A Call to Action
While there has been a lot of angst, anger and no shortage of tub-thumping over Simon Crean's push to cut union influence in the ALP, the end result of the Hawke-Wran review is that it is a call to action for unions to reclaim their party.
Interview: Save Our Souls
Labor's superannuation spokesman Nick Sherry expands on his recent discussion paper into the industry.
Unions: Rats With Wings
As the Cole Commission continues to sidestep safety, another Sydney building accident puts workers at risk this week, Jim Marr reports
Bad Boss: If The Boot Fits
Royal Commission favourite and S & B Industries top dog, Barbara Strong, carts off this weekï¿½s Bad Boss nomination.
History: Political Bower Birds
Rowan Cahill looks at a new resource detailing the fading history of the Communist Party of Australia
International: No More Business as Usual
Global unions are stepping up their campaign against corporate rip-offs
Corporate: The Seven Deadly Sins of Capitalism
Shann Turnbull outlines a new set of rules that should govern capital in the post-Enron environment
A backyard horror story has left funeral workers worrying about mooted changes to industry regulations, Jim Marr reports
Review: Prepare To Bend
If itï¿½s a feel good flick that you want, Bend It Like Beckham is sure to satisfy on every level, writes Tara de Boehmler
Satire: Bush Boosts Sharemarket Confidence: Shares his Cocaine Stash
President Bush has rushed to re-establish confidence in the US market by distributing cocaine from his own Presidential stash to Wall Street.
Mainstream Media Vacates IR
Ten Click Walker 'Unfit for Work'
Unions Push for Baby Nest
Casino Workers Overtime Jackpot
Abbottï¿½s Task Force ï¿½Rank Hypocrisyï¿½
Shipping Policy Blamed for Reef Damage
Dropping The Ball On Training
Combet Pushes Consultative Vehicle
Maternity Leave for Pacific Workers
Hit List of Forced Closures
Magistrate Endorses Health and Safety Rights
Contracts a Thorn in Workers' Side
Fringe Success for Workersï¿½ Pick
Workers on Film
Last issue we asked you for your ideas on a union film script to match Ken Loach's The Navigators. Here are the best responses.
ACTU Secretary Greg Combet argues that the Australian car industry needs a partnership between business and labour.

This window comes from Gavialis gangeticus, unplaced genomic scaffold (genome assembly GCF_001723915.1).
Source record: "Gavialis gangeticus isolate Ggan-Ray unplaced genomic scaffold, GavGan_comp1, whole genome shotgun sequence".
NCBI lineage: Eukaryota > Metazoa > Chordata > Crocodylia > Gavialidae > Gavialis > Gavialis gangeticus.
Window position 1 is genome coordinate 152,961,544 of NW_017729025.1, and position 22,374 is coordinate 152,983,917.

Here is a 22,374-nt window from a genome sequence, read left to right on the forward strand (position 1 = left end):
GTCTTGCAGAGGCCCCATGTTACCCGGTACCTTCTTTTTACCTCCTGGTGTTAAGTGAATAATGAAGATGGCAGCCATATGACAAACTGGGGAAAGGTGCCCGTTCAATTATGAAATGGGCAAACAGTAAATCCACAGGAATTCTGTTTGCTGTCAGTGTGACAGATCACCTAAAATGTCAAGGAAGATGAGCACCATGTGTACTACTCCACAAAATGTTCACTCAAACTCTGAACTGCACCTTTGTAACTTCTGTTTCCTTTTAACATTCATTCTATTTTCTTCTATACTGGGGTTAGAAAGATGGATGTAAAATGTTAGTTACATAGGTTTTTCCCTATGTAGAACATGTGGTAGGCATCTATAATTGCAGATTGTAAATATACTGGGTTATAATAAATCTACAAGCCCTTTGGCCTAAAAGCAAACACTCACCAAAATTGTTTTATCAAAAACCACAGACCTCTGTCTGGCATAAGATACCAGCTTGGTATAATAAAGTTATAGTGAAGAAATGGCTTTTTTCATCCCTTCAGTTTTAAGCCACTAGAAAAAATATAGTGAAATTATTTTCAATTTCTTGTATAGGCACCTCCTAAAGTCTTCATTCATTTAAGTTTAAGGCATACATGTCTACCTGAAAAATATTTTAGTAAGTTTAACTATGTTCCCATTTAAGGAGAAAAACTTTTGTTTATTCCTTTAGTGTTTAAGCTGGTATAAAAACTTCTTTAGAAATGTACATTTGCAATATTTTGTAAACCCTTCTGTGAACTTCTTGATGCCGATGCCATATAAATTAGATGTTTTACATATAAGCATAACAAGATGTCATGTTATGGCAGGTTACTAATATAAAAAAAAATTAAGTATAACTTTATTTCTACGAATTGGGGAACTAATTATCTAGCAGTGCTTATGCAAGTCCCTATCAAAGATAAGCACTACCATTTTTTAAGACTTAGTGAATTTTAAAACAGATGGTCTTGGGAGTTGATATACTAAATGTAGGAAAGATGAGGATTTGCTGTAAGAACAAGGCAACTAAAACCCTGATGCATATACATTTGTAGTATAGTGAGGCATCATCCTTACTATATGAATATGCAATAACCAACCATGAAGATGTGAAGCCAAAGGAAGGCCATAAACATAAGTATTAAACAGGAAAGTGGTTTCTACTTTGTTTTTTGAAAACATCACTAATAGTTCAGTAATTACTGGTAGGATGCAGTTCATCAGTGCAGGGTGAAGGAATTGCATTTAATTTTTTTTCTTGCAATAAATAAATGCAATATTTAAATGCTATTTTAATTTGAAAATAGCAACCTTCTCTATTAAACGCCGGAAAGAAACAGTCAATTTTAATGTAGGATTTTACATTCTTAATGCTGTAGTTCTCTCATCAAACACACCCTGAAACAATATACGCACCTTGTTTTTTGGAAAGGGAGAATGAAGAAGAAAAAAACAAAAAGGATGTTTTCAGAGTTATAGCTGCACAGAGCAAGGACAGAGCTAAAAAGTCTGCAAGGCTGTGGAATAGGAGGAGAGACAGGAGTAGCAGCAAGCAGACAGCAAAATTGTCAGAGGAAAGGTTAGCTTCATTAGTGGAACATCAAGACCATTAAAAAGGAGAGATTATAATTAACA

The Locker Room
Dogs And Underdogs
Phil Doyle explains why losers are half the equation in each and every sporting contest
Week in Review
Filfthy Rich and Claptrap
While Labor and the Democrats are tearing themselves to shreds, Little Lachie and Rich Ray address the main game ï¿½
Fraser No Workers' Hero
It was a week when the Prime Minister washed his hands despite mounting evidence that the corporate world is out of control.
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Dropping The Ball On Training
State training programs are already staring to close thanks to the Federal Governmentï¿½s decision to withdraw funding from the successful national training program.
Industry Training Advisory Boards (ITABs) have been the major avenue through which union and employer representatives could advise government and industry on the training needs of states and territories.
Their existence has ensured national uniform training standards are maintained, industry needs are met, and that trainee qualifications are portable throughout the country.
But NSW Labor Council's Michael Gadiel says ITABs have now become the latest victims of the Government's quest to attack any organisation through which trade unions operate.
"Brendan Nelson is playing politics with the nation's training agenda in a cynical move which will erode the quality and relevance of future training programs," Gadiel says.
"Three ITABs have already had to close and more will follow because the Federal Government is abandoning its commitment to sustaining a broad based and portable system of workplace qualification," he says.
The NSW Government refused to meet the funding shortfall, which would have involved dedicating an extra $2m to the ITABs on top of the $1m it already contributes.
The situation has left many ITABs with little choice but to close their doors. However Gadiel says the union movement is committed to finding a solution to the current funding crisis and is actively looking for ways of enabling the ITABs to continue.
Some of the options include amalgamation of various industry ITABs, parred down roles, replacing staff with solo liaison officers, and forming industry training committees similar to those operating under workers compensation legislation.
But Gadiel says preservation of the current system is paramount and believes many unions will now start searching for funding from other sources.
To read a previous Workers Online article on ITAB funding
View entire issue - print all of the articles!
Issue 147 contents